DETROIT (WJBK) - In his first sit-down interview since winning re-election, Detroit Mayor Mike Duggan talked about what he's most proud of, what he would do differently and what's on the horizon.
FOX 2’s Roop Raj sat down with Duggan as he begins his second term as mayor of the Motor City.
First up: When asked what he thinks of the "Tale of Two Cities" idea, Duggan said his first thought: the media.
"Media is what goes through my mind. You go to Boston, Cleveland, Chicago, they have wealthy areas, and they have poor areas. They have people who are doing well, and people who are not doing well. Under your definition, there are two Bostons and two Chicagos and two Clevelands - There's two Southfields," he said.
Duggan is adamant about Detroit being one city. Different experiences, sure, but a downtown on the comeback. Neighborhoods are also seeing a resurgence.
Two things he touts in the last four years - lights on and blight out. Despite a federal investigation, looking into the demolition program in the city, the mayor says the people he sees on the streets don't talk to him about federal oversight. They talk about houses coming down.
"The media talks about the investigation. Neighbors say, when are you going to get down the vacant house on my block? And the feds have just released another $88 million. We're taking down 100 houses a week right now. I think people see the progress," Duggan said.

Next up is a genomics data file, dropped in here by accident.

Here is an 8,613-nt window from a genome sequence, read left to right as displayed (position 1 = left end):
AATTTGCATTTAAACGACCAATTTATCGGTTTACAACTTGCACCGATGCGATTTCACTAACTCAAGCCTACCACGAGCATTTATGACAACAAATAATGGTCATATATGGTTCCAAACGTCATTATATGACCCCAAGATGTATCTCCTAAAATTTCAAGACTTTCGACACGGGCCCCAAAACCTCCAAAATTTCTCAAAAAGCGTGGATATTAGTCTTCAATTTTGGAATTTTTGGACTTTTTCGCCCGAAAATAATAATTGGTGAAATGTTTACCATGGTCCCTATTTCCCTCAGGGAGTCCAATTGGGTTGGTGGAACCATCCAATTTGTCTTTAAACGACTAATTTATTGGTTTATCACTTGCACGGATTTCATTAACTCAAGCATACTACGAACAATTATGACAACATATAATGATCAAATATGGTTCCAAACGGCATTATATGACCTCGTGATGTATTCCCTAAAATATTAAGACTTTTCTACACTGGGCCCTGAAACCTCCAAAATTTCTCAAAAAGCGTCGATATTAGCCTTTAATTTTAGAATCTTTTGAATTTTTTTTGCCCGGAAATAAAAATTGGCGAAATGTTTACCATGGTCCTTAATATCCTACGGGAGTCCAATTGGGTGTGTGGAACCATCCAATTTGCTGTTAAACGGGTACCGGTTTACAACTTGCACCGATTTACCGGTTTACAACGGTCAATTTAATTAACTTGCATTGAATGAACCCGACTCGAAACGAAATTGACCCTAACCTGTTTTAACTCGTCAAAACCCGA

FOX 2's Roop Raj asked the mayor if he would've done anything differently.
"I would have put a stronger corporate compliance team in place earlier and I wouldn't have pushed the land bank to move as fast they did. But we sat down with the state, we retooled the system, we put a compliance system in place, and we're moving full speed ahead," he said.
The mayor had also hoped to curb sky high auto insurance rates but a plan to reform to reform the rates failed by a handful of votes.
"We were about 12 votes away a year ago. We're going to get there but it is really a tragedy that Lansing is making people in Michigan pay the highest car insurance in the country," Duggan said.
But how will they tackle the high rates in the future?
"You could have different legislators. You could have different packages. We'll see," he said.
A recent poll put Duggan ahead of other contenders in the 2018 gubernatorial race if his name were to be on the ballot. Freshly re-elected mayor, we asked if the next go around would be the right time to run. He'll be 63 having served two terms as mayor of the City of Detroit.
"I have no idea. We'll see. We'll see if I'm healthy in four years. We'll see how the voters feel about me in four years. I don't know what four years is going to look like, I'm focusing on next week," Duggan said.
He says he's definitely not running for governor in 2018.
"Down the road, I don't know how I will be physically or what God has in store for me," he said.